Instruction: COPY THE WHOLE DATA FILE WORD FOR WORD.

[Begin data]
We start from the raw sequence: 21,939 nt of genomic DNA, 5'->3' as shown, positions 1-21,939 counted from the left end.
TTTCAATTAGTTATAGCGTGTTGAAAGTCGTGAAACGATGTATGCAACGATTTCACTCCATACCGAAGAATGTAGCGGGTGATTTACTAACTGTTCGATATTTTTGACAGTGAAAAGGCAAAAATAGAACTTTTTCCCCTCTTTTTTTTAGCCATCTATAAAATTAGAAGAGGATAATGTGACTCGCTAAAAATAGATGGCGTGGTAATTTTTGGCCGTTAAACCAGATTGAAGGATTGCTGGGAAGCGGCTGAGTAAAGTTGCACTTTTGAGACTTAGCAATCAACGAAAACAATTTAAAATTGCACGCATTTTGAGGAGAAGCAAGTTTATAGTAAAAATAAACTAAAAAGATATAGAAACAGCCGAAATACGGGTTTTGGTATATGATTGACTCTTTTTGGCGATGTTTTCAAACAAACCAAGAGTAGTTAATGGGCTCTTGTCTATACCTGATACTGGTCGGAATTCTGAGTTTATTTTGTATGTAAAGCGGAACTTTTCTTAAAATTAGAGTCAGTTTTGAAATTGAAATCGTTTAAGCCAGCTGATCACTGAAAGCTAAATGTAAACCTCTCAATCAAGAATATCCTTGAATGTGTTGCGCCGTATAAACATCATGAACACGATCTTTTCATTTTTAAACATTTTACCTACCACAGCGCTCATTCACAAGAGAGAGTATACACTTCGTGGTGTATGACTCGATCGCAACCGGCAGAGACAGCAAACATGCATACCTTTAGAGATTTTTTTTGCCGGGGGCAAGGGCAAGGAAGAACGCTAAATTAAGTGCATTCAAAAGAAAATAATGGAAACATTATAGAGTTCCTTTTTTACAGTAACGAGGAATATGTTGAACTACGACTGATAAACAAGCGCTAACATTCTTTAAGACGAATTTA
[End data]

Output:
We start from the raw sequence: 21,939 nt of genomic DNA, 5'->3' as shown, positions 1-21,939 counted from the left end.
TTTCAATTAGTTATAGCGTGTTGAAAGTCGTGAAACGATGTATGCAACGATTTCACTCCATACCGAAGAATGTAGCGGGTGATTTACTAACTGTTCGATATTTTTGACAGTGAAAAGGCAAAAATAGAACTTTTTCCCCTCTTTTTTTTAGCCATCTATAAAATTAGAAGAGGATAATGTGACTCGCTAAAAATAGATGGCGTGGTAATTTTTGGCCGTTAAACCAGATTGAAGGATTGCTGGGAAGCGGCTGAGTAAAGTTGCACTTTTGAGACTTAGCAATCAACGAAAACAATTTAAAATTGCACGCATTTTGAGGAGAAGCAAGTTTATAGTAAAAATAAACTAAAAAGATATAGAAACAGCCGAAATACGGGTTTTGGTATATGATTGACTCTTTTTGGCGATGTTTTCAAACAAACCAAGAGTAGTTAATGGGCTCTTGTCTATACCTGATACTGGTCGGAATTCTGAGTTTATTTTGTATGTAAAGCGGAACTTTTCTTAAAATTAGAGTCAGTTTTGAAATTGAAATCGTTTAAGCCAGCTGATCACTGAAAGCTAAATGTAAACCTCTCAATCAAGAATATCCTTGAATGTGTTGCGCCGTATAAACATCATGAACACGATCTTTTCATTTTTAAACATTTTACCTACCACAGCGCTCATTCACAAGAGAGAGTATACACTTCGTGGTGTATGACTCGATCGCAACCGGCAGAGACAGCAAACATGCATACCTTTAGAGATTTTTTTTGCCGGGGGCAAGGGCAAGGAAGAACGCTAAATTAAGTGCATTCAAAAGAAAATAATGGAAACATTATAGAGTTCCTTTTTTACAGTAACGAGGAATATGTTGAACTACGACTGATAAACAAGCGCTAACATTCTTTAAGACGAATTTA